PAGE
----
56. ^ "Association members were urged to abjure pork, alcohol, and the practice of animal sacrifice to the gods. Bodo women were exhorted to follow the examples of legendary females such as the virtuous wife Sita of the Ramayana epic in their lives and conduct." (Sharma 2011:213)
  57. ^ a b "On the question of territorial transfer of Goalpara to Bengal, members of the various Kachari organisations claimed themselves to be Assamese on the basis of cultural affinity. As mentioned earlier, Kalicharan Brahma's efforts to introduce Assamese as the medium of instruction also point to a parallel political and cultural identification to an Assamese identity." (Pathak 2010:62)
  58. ^ "The Bodo associations often sought patronage from established Assamese figures who showed sympathy to the Bodo cause. For example, the tea planter Bisturam Barua received the title of Kachari Raja for his financial support of the community's events." (Sharma 2011:212)
  59. ^ "In the vacuum created by the absence of an acknowledged history of state formation, colonial observers and Assamese élites had wrongly dismissed Bodo Kacharis as a primitive people." (Sharma 2011:213)
  60. ^ "Modernizing Bodos felt that they had to distinguish themselves from savage tribal neighbours such as Nagas even while resisting caste domination.
  61. ^ "In order to safeguard their interests, "the community demanded separate representative in the local council and one reserved seat for the Bodos in the Central Legislature". They deplored their backwardness and recognised education as a means of development and fight against exploitation. They complained that they were illiterate because "our people are always misled, they cannot understand the value of reforms, they cannot save themselves from the hands of the foreign moneylenders". The leaders, as representatives of respective tribes, used the colonial imagery of the tribe as backward, semi-savage, ignorant to put forward their political claims and for seeking colonial protection." (Pathak 2010:62)
  62. ^ "Goalpara is a part and parcel of Assam and history will prove what part she has been playing since the time immemorial. The habits and customs of the people of this district are more akin to Assamese than to Bengalis. We the Bodos can by no means call ourselves other than Assamese. The transfer of this district to Bengal will be prejudical to the interest not only of this community, but all the other communities, and this transfer will seriously hamper our progress in all directions." - part of the text of the memorandum to the Simon Commission.
  63. ^ "Nowadays in the North-East, “tribe” and “caste” are very commonly used as such, i.e. in English. It is worthwhile, however, underlining that this dichotomy does not exist in the Assamese language itself nor in other Indo-Aryan languages in India, which do not differentiate between different sorts of human “kinds” or “species”, jāti." (Ramirez 2014:18)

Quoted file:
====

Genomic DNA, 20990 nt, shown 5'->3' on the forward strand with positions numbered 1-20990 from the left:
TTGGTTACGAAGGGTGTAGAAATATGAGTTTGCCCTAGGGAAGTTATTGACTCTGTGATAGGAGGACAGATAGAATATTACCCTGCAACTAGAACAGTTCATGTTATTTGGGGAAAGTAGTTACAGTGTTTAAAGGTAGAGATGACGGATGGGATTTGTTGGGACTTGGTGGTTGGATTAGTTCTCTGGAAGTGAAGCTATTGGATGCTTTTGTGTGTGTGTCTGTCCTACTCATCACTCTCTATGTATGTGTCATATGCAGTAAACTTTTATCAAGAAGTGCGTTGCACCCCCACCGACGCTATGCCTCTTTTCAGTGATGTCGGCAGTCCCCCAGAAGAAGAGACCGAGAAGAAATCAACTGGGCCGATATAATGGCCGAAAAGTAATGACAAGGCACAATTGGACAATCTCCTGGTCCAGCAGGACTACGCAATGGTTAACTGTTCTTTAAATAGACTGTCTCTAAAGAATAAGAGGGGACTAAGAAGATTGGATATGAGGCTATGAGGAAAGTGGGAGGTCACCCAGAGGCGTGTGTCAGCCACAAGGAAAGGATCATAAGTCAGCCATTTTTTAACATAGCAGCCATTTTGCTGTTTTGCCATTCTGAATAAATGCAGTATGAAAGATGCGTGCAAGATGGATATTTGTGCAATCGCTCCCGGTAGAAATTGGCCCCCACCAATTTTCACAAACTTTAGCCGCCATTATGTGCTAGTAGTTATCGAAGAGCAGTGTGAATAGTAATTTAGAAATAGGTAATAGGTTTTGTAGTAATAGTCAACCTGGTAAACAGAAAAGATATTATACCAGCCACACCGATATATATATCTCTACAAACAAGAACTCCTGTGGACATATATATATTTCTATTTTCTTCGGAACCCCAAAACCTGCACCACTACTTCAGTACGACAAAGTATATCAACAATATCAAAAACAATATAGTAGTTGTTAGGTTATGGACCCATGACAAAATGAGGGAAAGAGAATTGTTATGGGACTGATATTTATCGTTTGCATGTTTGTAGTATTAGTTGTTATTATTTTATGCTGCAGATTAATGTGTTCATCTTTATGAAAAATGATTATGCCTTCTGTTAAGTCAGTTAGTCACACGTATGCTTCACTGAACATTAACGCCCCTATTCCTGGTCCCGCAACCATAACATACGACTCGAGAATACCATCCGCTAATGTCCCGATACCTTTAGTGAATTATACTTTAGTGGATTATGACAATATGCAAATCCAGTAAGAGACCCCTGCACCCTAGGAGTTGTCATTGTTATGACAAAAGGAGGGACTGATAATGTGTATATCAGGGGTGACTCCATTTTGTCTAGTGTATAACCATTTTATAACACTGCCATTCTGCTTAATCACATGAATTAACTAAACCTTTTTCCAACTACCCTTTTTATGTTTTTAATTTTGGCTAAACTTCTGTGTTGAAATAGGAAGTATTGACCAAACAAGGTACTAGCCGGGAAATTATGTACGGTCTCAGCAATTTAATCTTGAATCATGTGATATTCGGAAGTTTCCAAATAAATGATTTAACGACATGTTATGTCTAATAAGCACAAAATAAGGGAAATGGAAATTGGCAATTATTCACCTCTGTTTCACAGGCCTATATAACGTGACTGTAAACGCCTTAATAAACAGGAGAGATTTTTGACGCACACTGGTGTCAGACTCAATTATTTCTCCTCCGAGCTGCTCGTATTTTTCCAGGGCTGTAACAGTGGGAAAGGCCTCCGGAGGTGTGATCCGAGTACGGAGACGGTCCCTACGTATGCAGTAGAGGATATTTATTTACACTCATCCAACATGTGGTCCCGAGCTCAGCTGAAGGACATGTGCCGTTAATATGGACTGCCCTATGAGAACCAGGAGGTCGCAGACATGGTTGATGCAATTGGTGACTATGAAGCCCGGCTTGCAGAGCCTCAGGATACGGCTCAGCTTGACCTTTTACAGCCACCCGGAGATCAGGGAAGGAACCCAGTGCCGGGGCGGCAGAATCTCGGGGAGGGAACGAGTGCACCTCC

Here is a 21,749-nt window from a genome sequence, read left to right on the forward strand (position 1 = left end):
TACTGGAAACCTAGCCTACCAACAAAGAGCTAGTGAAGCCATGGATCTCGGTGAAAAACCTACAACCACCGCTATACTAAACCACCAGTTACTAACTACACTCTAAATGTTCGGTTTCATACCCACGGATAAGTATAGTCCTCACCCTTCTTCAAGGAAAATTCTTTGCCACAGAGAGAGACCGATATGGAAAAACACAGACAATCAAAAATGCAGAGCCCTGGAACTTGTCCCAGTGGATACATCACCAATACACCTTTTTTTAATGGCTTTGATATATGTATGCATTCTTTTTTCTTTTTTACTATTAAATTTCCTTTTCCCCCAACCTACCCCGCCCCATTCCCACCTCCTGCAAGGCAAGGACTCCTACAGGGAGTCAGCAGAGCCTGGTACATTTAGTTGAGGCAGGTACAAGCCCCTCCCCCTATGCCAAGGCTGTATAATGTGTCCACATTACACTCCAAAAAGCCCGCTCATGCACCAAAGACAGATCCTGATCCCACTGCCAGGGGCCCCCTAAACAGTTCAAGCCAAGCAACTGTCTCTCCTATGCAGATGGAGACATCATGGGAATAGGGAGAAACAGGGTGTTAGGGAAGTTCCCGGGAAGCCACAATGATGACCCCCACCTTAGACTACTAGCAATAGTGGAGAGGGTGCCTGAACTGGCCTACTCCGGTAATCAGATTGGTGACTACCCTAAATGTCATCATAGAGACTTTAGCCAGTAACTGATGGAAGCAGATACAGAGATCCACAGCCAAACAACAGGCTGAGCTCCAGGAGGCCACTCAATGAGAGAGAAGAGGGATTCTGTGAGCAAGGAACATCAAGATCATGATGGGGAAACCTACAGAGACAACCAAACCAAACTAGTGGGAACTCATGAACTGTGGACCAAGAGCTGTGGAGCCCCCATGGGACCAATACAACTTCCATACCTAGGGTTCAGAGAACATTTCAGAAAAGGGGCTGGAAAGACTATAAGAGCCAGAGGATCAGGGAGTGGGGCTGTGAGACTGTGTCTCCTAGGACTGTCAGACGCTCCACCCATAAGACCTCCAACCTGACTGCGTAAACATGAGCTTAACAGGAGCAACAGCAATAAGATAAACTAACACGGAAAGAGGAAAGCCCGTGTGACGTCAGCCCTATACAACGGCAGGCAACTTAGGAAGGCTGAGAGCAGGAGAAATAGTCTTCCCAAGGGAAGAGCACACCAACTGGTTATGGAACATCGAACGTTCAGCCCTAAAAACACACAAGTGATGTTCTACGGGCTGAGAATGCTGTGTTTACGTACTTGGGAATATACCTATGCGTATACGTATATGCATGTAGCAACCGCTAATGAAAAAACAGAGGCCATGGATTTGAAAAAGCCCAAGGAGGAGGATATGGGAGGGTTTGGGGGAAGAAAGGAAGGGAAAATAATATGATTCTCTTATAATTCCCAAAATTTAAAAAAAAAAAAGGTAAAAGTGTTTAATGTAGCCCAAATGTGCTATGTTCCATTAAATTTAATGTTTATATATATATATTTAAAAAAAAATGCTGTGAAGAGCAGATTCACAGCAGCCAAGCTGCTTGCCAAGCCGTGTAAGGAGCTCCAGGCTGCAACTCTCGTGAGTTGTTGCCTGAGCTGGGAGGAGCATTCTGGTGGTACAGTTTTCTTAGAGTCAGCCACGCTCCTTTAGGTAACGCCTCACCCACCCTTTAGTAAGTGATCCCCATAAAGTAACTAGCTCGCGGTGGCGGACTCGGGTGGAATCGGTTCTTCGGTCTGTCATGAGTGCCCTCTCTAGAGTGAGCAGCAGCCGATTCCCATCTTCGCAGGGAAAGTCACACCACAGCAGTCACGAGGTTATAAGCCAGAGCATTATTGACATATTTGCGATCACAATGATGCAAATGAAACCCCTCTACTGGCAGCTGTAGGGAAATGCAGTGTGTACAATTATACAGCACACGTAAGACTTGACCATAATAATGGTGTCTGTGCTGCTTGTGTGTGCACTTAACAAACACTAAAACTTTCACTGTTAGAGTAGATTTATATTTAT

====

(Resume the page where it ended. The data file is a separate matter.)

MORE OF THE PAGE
64. ^ (Gupta 2019:109–112)
  65. ^ "While this largely pertained to central and southern India, the northeast was shown to have had a somewhat different trajectory, where indigenous communities represented a third category which descended from the ‘great wave of Mongoloid immigration southward’. It was stated that since the Indo-Aryans did not penetrate these areas till long after their own original traditions had been lost, the northeast constituted a discrete space, requiring separate legislation." (Gupta 2019:112)
  66. ^ "The "Plains Tribes" category was invented by the colonial authorities to ethnographically classify the tribal section of the population in the plains, which was later, after the 1935 Act, given the status of a separate constituency. The tribal elite appropriated this construction to articulate their political aspirations. (Pathak 2010:62)
  67. ^ "The early 20th century saw the emergence of various associations within these communities, which culminated in the emergence of the Tribal League in 1933." (Pathak 2010:62)
  68. ^ "The formation and emergence of the Tribal League in 1933 as a common platform of all the Plains Tribes also involved a parallel process in self-representation. The numerically small, educated tribal elite attempted to define their tribal identity as a "community of the Plains Tribes". The Tribal League envisioned the unity of the various tribal communities. Thus, there emerged the single, monolithic notion of the "Plains Tribes". (Pathak 2010:62)
  69. ^ "'Plains Tribes' is a term used in the contemporary political and administrative discourse from the 1930s when it was introduced by the British as a generic term clubbing the valley tribes like the Kacharis (Bodos), Mikirs (Karbis), Miris (Mishings), Lalung (Tiwa) and Rabhas together." (Pathak 2010:61)
  70. ^ "While the hill tribes of north-east India were constrained by colonial laws barring them from active politics, the plain tribes were not." (Pathak 2010:61)
  71. ^ "Parallel to the efforts of the colonial state and ethnographers to define and locate the "tribal" of the Brahmaputra valley... The Mels inspired tribal conventions (like the Kachari convention, Miri convention, etc), matured the nascent "tribal" consciousness, which resulted in the formation of the Tribal League as a mode of organised tribal politics." (Pathak 2010:61)
  72. ^ "In 1937, the Muslim League moved a resolution for the abolition of the Line system.21 Members of the Tribal League, Rabi Chandra Kachari, and Rupnath Brahma opposed the resolution and it was eventually withdrawn. (Pathak 2010:62)
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Further reading